The Ketchikan Gateway Borough Assembly wasn’t able to take action on some of its agenda items on Monday, because a legal notice of the meeting wasn’t published in time.
Under the Open Meetings Act, local governments must provide adequate public notice of meetings and the agenda items, so that the public is aware of what will be decided during a meeting. Because of the snafu, the Assembly postponed a resolution related to the disposal of borough-owned property, an agreement with the Alaska Department of Natural Resources for a log transfer area on Gravina Island; and an executive session to discuss the borough’s planned lawsuit against the state over education funding.
Separate notices on three scheduled ordinances had been published in time, so the Assembly was able to vote on those. Assembly members also heard a presentation about proposed solutions for summer congestion at Herring Cove, along with some public comment on that issue.
Lynn Caldwell owns property at Herring Cove. He had been working with the borough’s Planning Department to provide a viewing platform, some bus parking space and other amenities, to help alleviate the congestion out there and make a little money. However, he said after watching for one summer, he’s not sure his plan will succeed without some changes.
“I cannot finish developing this property and go through all the hoops and provide shelters, bathrooms, and whatever for all these people if I’m not going to make any money at it,” he said. “And the tour operators – they’d be happy to park on my property – but if I charge them to park on my property, they aren’t going to park there if they can park in the middle of the road for free.”
Caldwell is in favor of some kind of regulation and enforcement, for safety’s sake if nothing else.
Herring Cove is a popular destination for summertime tourists, and many tour bus companies shuttle visitors out to that South End spot throughout the season. Buses park where they can, and tourists walk back and forth across South Tongass Highway to watch salmon and bears from a narrow bridge spanning the creek below.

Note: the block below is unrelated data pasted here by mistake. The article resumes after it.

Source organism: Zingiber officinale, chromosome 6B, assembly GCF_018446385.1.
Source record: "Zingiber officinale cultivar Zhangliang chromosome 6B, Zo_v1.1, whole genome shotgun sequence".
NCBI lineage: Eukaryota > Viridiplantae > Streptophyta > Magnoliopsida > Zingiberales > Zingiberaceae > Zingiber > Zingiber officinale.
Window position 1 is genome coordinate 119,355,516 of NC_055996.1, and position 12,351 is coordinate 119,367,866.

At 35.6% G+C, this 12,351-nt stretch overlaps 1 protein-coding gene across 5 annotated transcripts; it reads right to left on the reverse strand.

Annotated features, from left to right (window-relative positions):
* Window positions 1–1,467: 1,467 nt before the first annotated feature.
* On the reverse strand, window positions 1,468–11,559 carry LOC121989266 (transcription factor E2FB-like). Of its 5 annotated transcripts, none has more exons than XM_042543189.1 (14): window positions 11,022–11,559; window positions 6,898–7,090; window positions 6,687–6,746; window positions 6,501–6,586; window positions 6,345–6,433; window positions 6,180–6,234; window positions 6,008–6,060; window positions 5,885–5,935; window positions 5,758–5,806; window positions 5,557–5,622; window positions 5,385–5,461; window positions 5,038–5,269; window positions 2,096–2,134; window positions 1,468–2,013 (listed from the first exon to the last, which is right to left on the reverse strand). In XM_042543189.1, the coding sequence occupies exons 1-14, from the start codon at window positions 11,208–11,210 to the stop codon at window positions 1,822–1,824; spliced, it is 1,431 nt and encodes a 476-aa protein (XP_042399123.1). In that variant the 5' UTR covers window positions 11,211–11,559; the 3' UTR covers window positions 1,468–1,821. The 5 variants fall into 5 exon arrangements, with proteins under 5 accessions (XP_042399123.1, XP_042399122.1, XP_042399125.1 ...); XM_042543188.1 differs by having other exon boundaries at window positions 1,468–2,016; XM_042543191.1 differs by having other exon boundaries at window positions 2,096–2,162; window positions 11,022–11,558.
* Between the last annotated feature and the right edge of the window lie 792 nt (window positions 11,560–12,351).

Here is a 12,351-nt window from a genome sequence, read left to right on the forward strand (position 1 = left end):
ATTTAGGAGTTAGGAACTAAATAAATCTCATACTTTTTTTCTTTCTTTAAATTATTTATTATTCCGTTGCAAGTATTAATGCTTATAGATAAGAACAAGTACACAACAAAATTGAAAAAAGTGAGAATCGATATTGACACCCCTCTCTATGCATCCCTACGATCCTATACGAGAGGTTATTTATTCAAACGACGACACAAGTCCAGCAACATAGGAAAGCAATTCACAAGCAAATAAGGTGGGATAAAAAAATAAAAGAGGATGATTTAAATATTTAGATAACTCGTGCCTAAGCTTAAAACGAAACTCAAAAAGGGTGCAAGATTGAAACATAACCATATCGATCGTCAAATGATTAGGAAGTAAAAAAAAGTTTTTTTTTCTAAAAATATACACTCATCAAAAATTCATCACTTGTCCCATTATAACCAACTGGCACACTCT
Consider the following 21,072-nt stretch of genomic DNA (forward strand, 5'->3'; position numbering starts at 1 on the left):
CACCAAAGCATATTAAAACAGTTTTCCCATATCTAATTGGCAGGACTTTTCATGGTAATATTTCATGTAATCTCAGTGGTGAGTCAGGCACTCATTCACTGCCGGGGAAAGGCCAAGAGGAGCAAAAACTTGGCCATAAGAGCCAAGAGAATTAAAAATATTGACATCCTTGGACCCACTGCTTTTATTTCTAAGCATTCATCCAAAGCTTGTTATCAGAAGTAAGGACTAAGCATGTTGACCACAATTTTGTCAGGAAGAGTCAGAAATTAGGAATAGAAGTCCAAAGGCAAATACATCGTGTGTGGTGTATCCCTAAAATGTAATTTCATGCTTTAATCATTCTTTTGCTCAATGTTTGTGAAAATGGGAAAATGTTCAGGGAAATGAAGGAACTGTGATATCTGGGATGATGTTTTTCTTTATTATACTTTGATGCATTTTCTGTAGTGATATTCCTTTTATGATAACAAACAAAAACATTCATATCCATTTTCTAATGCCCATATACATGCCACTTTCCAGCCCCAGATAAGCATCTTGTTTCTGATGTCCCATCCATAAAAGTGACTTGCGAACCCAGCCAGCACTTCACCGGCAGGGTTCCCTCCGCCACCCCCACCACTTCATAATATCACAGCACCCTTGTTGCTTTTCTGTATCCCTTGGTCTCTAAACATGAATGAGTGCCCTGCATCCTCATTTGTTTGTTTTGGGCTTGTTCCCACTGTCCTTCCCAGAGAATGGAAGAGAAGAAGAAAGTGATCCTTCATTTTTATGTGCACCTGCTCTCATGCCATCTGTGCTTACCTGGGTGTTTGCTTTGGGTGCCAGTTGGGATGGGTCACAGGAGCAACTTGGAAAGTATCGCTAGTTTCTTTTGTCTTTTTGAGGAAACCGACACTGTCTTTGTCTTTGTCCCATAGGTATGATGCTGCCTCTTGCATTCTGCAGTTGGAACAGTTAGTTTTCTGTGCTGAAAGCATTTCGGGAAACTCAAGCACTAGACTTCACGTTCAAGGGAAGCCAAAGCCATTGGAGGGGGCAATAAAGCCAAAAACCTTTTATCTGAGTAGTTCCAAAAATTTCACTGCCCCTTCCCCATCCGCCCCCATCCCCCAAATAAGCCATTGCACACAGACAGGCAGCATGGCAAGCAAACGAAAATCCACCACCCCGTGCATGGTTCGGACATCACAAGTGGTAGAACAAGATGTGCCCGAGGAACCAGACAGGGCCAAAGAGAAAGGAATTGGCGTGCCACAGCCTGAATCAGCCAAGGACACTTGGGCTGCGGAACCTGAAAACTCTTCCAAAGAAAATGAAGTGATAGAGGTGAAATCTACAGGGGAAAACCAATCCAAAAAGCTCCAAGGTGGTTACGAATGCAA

Bob Brown, a driver with Northern Tours, agrees with Caldwell on one point: There is a problem, and safety is the biggest concern. Brown suggests a separate bridge dedicated to pedestrians. If that isn’t possible, he thinks the existing bridge should be turned into a single-lane structure during the summer, which would allow more room for tourists and would slow down vehicle traffic.
“We are really handling a large volume of people off these cruise ships,” he said. “And we need to be able to establish ways, for the season, to make it productive, and not interfere that much with the property owners out there.”
Steve McDonald, another tour operator, agrees with Brown’s bridge solution. McDonald estimates that about 50 vehicles take tourists to Herring Cove on a regular basis throughout the summer, adding up to more than 100,000 people visiting the area during the season.
Assembly Member Mike Painter pointed out that the bridge is part of the state highway, so the borough can’t do much more than make a suggestion.
Tory Korn, who manages Alaska Rainforest Sanctuary, told the Assembly that he and other officials at that tour business believe they can help.
“We went ahead and undertook a master plan for our own property, and now feel very confident we can work with the borough to present a private enterprise solution to the parking and other infrastructure needs to provide a safe and high-quality tour experience for visitors and locals alike,” he said. “While I don’t think a solution for the 2014 operating season is likely, I do think that cooperation from all stakeholders can be a major part in developing a sustainable long-term solution for Herring Cove.”
Northern Tours driver Marie Zellmer said that something obviously needs to be done out at Herring Cove. She likes the idea of using cruise passenger head tax funds to provide some infrastructure.
Zellmer had one suggested improvement that she said could be done in time for this year’s summer season: “Better access to the beach. If you go out to Herring Cove, you’ve got this little muddy path down to a rock wall, which all our fishermen for all these years have had to walk down. Of course, you only have access to the beach at low tide because it’s all private property along the edges. A proper gravel walkway and an actual staircase would be a quick, not-too-expensive addition that would help our private citizens and our visitors at any time of the year.”
Borough planner Chris French later gave a presentation on options for Herring Cove. The proposed solution would establish a program to issue permits for commercial tour operators taking passengers to the area.
He also suggests fines for drivers that stop on the bridge or on the highway.
Assembly Member Glen Thompson said he would want to use cruise passenger head tax funds for any solution that the borough chooses. He also suggests expanding the borough’s code enforcement department to make sure the rules are followed.
An ordinance on the issue will come back to the Assembly at a later meeting.
The Assembly recessed Monday’s meeting, and is scheduled to reconvene at 5 p.m. Friday in Borough Assembly chambers to take care of the postponed items.